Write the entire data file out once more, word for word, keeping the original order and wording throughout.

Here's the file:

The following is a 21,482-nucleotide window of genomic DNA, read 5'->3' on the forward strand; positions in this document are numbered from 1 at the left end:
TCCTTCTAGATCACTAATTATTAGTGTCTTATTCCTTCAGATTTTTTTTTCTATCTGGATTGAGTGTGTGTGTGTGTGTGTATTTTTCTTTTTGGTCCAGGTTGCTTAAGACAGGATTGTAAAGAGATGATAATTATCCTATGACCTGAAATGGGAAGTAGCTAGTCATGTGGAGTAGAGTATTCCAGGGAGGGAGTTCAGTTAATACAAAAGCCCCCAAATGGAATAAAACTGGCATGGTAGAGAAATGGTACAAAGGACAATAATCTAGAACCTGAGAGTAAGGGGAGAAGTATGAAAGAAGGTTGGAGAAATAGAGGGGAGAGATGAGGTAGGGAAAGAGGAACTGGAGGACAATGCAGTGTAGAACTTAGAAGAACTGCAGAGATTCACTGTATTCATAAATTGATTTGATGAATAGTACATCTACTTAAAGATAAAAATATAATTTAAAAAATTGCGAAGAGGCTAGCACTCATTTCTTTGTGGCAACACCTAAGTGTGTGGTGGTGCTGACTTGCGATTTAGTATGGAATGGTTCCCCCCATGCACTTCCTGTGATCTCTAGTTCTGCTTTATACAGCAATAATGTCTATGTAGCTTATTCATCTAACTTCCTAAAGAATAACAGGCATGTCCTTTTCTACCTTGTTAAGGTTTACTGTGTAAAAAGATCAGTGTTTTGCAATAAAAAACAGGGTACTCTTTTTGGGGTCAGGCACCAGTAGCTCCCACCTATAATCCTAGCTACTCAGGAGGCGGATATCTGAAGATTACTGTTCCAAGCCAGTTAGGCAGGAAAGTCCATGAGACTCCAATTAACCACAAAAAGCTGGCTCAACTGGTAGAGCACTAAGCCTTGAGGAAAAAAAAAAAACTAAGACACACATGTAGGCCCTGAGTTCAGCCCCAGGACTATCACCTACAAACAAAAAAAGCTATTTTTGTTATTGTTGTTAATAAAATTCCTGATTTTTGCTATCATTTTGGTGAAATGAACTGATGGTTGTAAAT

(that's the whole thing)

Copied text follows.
The following is a 21,482-nucleotide window of genomic DNA, read 5'->3' on the forward strand; positions in this document are numbered from 1 at the left end:
TCCTTCTAGATCACTAATTATTAGTGTCTTATTCCTTCAGATTTTTTTTTCTATCTGGATTGAGTGTGTGTGTGTGTGTGTATTTTTCTTTTTGGTCCAGGTTGCTTAAGACAGGATTGTAAAGAGATGATAATTATCCTATGACCTGAAATGGGAAGTAGCTAGTCATGTGGAGTAGAGTATTCCAGGGAGGGAGTTCAGTTAATACAAAAGCCCCCAAATGGAATAAAACTGGCATGGTAGAGAAATGGTACAAAGGACAATAATCTAGAACCTGAGAGTAAGGGGAGAAGTATGAAAGAAGGTTGGAGAAATAGAGGGGAGAGATGAGGTAGGGAAAGAGGAACTGGAGGACAATGCAGTGTAGAACTTAGAAGAACTGCAGAGATTCACTGTATTCATAAATTGATTTGATGAATAGTACATCTACTTAAAGATAAAAATATAATTTAAAAAATTGCGAAGAGGCTAGCACTCATTTCTTTGTGGCAACACCTAAGTGTGTGGTGGTGCTGACTTGCGATTTAGTATGGAATGGTTCCCCCCATGCACTTCCTGTGATCTCTAGTTCTGCTTTATACAGCAATAATGTCTATGTAGCTTATTCATCTAACTTCCTAAAGAATAACAGGCATGTCCTTTTCTACCTTGTTAAGGTTTACTGTGTAAAAAGATCAGTGTTTTGCAATAAAAAACAGGGTACTCTTTTTGGGGTCAGGCACCAGTAGCTCCCACCTATAATCCTAGCTACTCAGGAGGCGGATATCTGAAGATTACTGTTCCAAGCCAGTTAGGCAGGAAAGTCCATGAGACTCCAATTAACCACAAAAAGCTGGCTCAACTGGTAGAGCACTAAGCCTTGAGGAAAAAAAAAAAACTAAGACACACATGTAGGCCCTGAGTTCAGCCCCAGGACTATCACCTACAAACAAAAAAAGCTATTTTTGTTATTGTTGTTAATAAAATTCCTGATTTTTGCTATCATTTTGGTGAAATGAACTGATGGTTGTAAAT